The Good Steward — An embrace of Jesus’ final words

Daniel Conway

Pope Francis’ homily for the funeral of Pope Emeritus Benedict XVI did not address the life and works of Joseph Ratzinger.

Instead, his homily focused on the readings specially chosen for this Mass of Christian Burial.

The Holy Father was doing what every homilist is supposed to do. What’s more, he was honoring the wishes of his friend and predecessor by keeping the service “solemn and simple” and by refraining from excessive praise of the deceased.

Since the former pope returned to the Lord on Dec. 31, 2022, there has been an endless stream of comments and analysis from many different sources, including Pope Francis. No aspect of Joseph Ratzinger’s life and ministry has been overlooked in the wake of his death.

What was needed during the Mass of Christian Burial in St. Peter’s Square on Jan. 5 was not more commentary, analysis or even praise. What was needed, and what Pope Francis provided, was a reverent reflection on the meaning of God’s Word proclaimed in our hearing as we gathered to commend our brother Benedict to the Lord he loved, and longed for, his whole life.

Pope Francis began his homily by recalling the last words of Jesus:

“Father, into your hands I commend my spirit” (Lk 23:46). These were the final words spoken by the Lord on the cross; his last breath, as it were, which summed up what had been his entire life: a ceaseless self-entrustment into the hands of his Father.

Anyone who has read his books, encyclicals, prayers and homilies would have to agree that Pope Benedict’s only desire was to help us better understand and embrace what these final words of Jesus mean for all humanity.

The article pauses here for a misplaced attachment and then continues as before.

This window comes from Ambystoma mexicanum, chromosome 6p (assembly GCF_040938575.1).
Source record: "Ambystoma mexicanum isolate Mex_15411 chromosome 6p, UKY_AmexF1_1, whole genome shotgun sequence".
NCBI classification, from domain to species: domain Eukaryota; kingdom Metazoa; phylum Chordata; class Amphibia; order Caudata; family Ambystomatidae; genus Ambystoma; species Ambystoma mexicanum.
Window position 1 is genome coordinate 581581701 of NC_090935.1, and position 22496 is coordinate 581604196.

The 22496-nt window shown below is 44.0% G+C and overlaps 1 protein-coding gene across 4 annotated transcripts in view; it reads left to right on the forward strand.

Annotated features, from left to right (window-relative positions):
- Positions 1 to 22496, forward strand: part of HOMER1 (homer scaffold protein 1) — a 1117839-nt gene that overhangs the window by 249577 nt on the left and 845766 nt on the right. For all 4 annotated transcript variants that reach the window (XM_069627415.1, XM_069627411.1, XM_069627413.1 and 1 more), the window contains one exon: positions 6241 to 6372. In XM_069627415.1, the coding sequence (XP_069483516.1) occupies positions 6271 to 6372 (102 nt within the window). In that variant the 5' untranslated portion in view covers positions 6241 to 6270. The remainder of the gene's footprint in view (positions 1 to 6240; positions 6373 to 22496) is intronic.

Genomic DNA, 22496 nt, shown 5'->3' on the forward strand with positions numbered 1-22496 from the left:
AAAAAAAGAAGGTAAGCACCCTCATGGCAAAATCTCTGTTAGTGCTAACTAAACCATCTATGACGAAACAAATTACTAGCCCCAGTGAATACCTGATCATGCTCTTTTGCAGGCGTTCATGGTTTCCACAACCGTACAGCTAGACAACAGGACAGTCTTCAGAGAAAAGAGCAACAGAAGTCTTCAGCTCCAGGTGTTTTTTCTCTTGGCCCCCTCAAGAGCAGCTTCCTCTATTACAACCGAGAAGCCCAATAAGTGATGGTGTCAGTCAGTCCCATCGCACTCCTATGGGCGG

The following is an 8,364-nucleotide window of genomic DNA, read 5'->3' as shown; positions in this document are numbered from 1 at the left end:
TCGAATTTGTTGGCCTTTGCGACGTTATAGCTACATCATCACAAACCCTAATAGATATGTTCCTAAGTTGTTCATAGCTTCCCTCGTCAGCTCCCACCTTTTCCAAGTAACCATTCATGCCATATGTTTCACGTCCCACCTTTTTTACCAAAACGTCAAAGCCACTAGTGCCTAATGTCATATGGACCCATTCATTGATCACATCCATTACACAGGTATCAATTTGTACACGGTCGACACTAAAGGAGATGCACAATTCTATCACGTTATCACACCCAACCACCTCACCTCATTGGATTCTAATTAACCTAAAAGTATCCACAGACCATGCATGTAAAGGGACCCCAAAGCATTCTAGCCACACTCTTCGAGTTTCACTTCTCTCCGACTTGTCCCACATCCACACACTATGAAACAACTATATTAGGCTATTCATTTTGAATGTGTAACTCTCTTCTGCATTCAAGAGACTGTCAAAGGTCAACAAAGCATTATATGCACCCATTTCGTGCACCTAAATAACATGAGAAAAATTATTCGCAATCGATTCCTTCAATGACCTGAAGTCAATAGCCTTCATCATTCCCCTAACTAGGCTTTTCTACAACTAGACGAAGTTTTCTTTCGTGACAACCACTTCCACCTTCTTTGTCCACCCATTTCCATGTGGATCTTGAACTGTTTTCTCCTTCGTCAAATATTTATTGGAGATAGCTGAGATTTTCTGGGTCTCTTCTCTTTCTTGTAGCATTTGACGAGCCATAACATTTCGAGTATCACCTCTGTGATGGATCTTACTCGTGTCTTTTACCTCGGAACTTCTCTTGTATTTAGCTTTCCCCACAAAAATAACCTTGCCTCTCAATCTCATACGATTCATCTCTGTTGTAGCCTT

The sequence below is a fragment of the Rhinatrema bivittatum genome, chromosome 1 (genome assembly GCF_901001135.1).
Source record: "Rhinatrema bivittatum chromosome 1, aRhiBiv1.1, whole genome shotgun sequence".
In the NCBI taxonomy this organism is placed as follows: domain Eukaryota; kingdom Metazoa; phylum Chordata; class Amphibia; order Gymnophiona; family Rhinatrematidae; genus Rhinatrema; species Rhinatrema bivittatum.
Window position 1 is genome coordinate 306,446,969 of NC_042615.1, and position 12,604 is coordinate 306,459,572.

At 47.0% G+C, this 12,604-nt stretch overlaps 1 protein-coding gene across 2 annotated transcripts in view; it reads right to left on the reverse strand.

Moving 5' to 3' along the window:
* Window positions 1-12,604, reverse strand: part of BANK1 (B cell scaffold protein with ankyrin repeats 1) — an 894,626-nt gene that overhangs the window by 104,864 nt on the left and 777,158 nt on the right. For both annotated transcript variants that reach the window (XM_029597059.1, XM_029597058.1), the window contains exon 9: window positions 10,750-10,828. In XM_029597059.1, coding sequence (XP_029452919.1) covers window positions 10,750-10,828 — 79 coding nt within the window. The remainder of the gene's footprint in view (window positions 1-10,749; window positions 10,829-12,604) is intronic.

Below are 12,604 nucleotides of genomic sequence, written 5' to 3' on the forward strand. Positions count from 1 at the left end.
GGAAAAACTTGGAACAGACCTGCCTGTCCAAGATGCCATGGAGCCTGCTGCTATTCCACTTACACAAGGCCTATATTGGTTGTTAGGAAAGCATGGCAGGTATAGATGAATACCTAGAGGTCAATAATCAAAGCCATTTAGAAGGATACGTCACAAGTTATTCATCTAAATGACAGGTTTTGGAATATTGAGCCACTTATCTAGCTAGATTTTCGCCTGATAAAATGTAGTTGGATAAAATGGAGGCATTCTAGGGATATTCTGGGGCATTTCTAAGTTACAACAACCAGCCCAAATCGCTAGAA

Pope Benedict’s heart was carefully attuned to the Sacred Heart of Jesus. He viewed the service that he was called to provide as a priest, a professor, a bishop and as a pope (active and retired) as “a completely gracious gift” to be cared for and shared as a stewardship responsibility for which he would be held accountable on the Last Day.

Toward the end of his homily, Pope Francis spoke to the occasion that brought thousands of people together for this Mass:

“God’s faithful people, gathered here, now accompanies and entrusts to him the life of the one who was their pastor. Like the women at the tomb, we too have come with the fragrance of gratitude and the balm of hope, in order to show him once more the love that is undying. We want to do this with the same wisdom, tenderness and devotion that he bestowed upon us over the years. Together, we want to say: ‘Father, into your hands we commend his spirit.’

“Benedict, faithful friend of the Bridegroom, may your joy be complete as you hear his voice, now and forever!”

Pope Benedict received at the hands of his successor in the Chair of St. Peter a most appropriate and heartfelt farewell. May he assume his rightful place among the communion of saints. Now and forever. Amen.

Dan Conway is a member of Holy Trinity Church, serves as a member of The Record’s editorial board and is a writer, consultant and stewardship educator.

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